Authorities are hoping the review of Greece’s energy-related reforms will be completed during the latest round of negotiations starting tomorrow between Greek government officials and technical officials representing the country’s lenders.
A meeting between energy minister Panos Skourletis and the creditor representative leadership has yet to be set.
The NOME-type auction plan and split of IPTO, the power grid operator, from its parent company PPC will once again be under the spotlight.
Significant progress has already been achieved in negotiations for the NOME-type auction plan, intended to provide third parties with access to main power utility PPC’s low-cost lignite and hydropower sources as part of the bailout-related obligation to help break the utility’s virtual monopoly. Greek officials and the lenders have agreed that the auction starting price will need to be set at least slightly lower than the System Marginal Price (SMP).
The energy ministry appears to have fully understood that the starting price levels sought by PPC – around 45 to 46 euros per MWh – would repel all independent suppliers from the NOME auctions. With the current SMP level at about 42 euros per MWh, an auction with a starting price of 46 euros pr MWh would represent nothing less than a joke for interested parties.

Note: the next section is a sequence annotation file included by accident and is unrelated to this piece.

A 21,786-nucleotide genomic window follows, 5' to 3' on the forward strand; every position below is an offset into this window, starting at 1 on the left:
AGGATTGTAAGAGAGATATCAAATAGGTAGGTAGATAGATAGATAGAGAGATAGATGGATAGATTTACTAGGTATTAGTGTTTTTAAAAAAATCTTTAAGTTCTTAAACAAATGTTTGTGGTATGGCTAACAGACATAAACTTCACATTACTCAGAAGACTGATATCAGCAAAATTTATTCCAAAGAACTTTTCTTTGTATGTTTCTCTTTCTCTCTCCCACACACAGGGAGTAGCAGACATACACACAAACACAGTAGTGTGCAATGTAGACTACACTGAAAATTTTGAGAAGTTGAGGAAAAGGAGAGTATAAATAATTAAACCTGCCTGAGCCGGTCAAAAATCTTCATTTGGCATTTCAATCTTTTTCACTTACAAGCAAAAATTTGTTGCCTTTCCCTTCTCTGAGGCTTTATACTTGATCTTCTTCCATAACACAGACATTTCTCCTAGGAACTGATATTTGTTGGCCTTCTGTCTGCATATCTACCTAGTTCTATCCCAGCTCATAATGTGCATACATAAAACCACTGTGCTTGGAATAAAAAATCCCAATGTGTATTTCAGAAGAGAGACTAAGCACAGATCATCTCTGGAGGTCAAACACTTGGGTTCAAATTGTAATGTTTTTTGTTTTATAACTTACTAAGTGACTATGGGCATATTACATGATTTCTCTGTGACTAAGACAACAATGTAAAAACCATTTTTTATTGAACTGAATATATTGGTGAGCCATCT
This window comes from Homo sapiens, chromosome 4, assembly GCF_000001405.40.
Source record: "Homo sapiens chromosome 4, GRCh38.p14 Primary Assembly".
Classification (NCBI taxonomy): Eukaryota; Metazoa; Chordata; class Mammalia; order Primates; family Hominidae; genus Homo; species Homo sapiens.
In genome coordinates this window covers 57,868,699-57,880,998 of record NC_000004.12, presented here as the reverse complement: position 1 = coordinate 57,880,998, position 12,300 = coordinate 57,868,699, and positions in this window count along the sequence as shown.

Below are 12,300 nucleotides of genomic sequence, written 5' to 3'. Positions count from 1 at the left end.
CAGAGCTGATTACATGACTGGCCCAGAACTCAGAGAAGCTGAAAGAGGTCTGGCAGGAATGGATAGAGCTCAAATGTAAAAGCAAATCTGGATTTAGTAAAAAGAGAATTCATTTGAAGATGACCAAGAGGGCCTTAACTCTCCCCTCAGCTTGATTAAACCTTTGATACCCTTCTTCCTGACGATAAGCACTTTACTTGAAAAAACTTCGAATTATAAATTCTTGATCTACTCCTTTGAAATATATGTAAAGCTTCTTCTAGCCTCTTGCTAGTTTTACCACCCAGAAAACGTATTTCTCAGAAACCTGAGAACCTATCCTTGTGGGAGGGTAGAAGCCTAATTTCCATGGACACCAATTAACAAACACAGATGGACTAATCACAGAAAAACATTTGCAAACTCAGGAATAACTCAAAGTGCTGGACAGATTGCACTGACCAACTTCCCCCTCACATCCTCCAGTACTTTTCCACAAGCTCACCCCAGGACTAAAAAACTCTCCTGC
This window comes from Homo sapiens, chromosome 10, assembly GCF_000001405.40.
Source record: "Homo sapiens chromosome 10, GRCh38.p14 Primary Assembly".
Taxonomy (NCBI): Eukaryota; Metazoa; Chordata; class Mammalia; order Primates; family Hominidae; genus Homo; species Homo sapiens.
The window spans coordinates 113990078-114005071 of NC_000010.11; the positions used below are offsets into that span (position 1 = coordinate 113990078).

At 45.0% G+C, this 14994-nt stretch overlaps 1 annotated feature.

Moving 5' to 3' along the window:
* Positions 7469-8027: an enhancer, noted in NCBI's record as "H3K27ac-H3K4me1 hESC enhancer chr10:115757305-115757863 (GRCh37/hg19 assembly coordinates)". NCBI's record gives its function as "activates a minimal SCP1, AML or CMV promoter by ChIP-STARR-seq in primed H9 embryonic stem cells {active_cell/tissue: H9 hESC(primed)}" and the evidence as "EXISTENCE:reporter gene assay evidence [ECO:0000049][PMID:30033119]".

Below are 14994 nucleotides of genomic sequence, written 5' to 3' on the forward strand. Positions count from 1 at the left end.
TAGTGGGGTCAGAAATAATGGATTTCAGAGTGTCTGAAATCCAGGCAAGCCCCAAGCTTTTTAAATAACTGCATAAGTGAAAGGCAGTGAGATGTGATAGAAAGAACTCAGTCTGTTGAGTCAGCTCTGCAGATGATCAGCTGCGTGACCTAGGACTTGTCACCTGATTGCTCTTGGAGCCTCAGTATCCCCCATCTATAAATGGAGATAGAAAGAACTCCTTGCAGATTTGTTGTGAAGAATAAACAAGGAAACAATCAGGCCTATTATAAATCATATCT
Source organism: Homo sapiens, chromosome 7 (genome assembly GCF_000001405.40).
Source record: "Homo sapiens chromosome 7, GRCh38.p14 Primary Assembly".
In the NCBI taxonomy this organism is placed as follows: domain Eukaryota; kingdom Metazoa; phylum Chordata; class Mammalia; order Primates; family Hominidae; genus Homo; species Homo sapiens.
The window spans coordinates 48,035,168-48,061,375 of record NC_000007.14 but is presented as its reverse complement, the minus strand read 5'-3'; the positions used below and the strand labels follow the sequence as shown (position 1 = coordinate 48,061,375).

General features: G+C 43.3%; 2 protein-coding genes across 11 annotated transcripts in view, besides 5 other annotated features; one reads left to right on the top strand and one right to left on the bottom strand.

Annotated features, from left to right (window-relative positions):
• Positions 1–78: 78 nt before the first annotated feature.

Although PPC is not very enthusiastic about the prospect, it will have no other choice than to accept auction starting prices below the SMP.
As for the IPTO breakaway plan from PPC, work conducted on the prospect by the consulting firms Lazard, Sol, and Norton Rose will be presented during the latest talks. The objective will be to iron out issues that may be prompted by Greece’s proposal.
As has been previously reported by energypress, the plan entails transferring a 51 percent stake of IPTO to the Greek State, while the study conducted by the consulting firms proposes that the deal’s strategic investor acquire a stake of between 20 and 30 percent. The possibility of offering smaller stakes to institutional investors is also being considered, while IPTO’s remaining equity share would be placed on the bourse.
As for the new IPTO firm’s management, a twin role involving both the public and private sectors is likely to be adopted, similar to an exisiting model at ELPE (Hellenic Petroleum), an enterprise in which the Greek state controls 35.5 percent of ELPE, while Paneuropean Oil, a member of the Latsis corporate group, holds 40.98 percent. In other words, the operator’s prospective strategic investor will not only hold a minority stake but also stands to play a co-managerial role.